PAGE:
The Portrait of a Lady (Hardcover)
|Author: Henry James|
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|I have always fondly remembered a remark that I heard fall years ago from the lips of Ivan Turgenev in regard to his own experience of the usual origin of the fictive picture. It began for him almost always with the vision of some person or persons, who hovered before him, soliciting him, as the active or passive figure, interesting him and appealing to him just as they were and by what they were. He saw them, in that fashion, as disponibles, saw them subject to the chances, the complications of existence, and saw them vividly, but then had to find for them the right relations, those that would most bring them out; to imagine, to invent and select and piece together the situations most useful and favorable to the sense of the creatures themselves, the complications they would be most likely to produce and to feel. "To arrive at these things is to arrive at my 'story, '" he said, "and that's the way I look for it. The result is that I'm often accused of not having 'story' enough. I seem to myself to have as much as I need -- to show my people, to exhibit their relations with each other; for that is all my measure. If I watch them long enough I see them come together, I see them PLACED, I see them engaged in this or that act and in this or that difficulty. How they look and move and speak and behave, always in the setting I have found for them, is my account of them -- of which I dare say, alas, QUE CELA MANQUE SOUVENT D'ARCHITECTURE. But I would rather, I think, have too little architecture than too much -- when there's danger of its interfering with my measure of the truth. The French of course like more of it than I give -- having by their own genius such a hand for it; and indeed onemust give all one can. As for the origin of one's wind-blown germs themselves, who shall say, as you ask, where THEY come from?" -- Henry James|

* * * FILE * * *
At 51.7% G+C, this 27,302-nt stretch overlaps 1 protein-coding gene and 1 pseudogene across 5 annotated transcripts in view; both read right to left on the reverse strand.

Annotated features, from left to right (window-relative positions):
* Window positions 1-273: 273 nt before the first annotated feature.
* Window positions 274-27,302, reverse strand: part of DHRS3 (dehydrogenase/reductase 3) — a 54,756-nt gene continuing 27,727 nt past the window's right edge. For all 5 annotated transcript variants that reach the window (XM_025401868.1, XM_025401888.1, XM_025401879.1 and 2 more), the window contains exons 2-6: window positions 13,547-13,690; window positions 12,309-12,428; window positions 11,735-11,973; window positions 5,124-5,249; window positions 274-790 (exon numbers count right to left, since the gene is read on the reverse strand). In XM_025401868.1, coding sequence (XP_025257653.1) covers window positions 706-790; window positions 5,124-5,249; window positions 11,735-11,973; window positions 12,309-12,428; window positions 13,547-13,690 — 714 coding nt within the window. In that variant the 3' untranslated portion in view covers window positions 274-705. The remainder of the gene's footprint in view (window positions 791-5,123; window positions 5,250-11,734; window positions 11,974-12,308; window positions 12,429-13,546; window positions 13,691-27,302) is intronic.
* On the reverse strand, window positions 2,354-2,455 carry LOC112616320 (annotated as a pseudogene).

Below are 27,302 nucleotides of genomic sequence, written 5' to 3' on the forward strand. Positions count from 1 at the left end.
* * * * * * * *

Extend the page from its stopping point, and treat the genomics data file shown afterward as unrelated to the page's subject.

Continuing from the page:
Henry James was born into a wealthy Irish-American family who settled mainly in New York City's Greenwich Village and in Albany, New York, but lived and traveled extensively in Europe while Henry was growing up. Educated at a variety of schools in the U.S. and abroad, Henry spent a year at Harvard Law School, which he loathed, and used his time haunting the library and attending James Russell Lowell's lectures at Harvard College. Soon after, he began publishing short stories and reviews. When he was in his late teens, he spent much of his time on his own in Europe--chiefly England, France, and (his favorite) Italy--and, as he approached his 30s he became a virtual resident of Europe, returning to the U.S. only for brief periods. James became increasingly successful, wealthy, and respected as a writer of fiction and as a critic; his brilliantly insightful prefaces to his novels have influenced many writers. His attempts to write plays were all sad failures: To be a successful dramatist was a lifelong dream for James, but he seemed to lack the ability to dramatize action anywhere but on the printed page. In 1896 he settled at Lamb House, in Sussex, where he lived until his death in 1916. Reactions to James's work range from scorn and impatience (H. G. Wells called him "a hippopotamus resolved at any cost...upon picking up a pea") to reverence. Despite his increasing mannered and challenging style, James's work endures as great literature because of his humane sensibility, his insight into American and European culture, his moral clarity, his delicate wit, and the lucid subtlety of his language.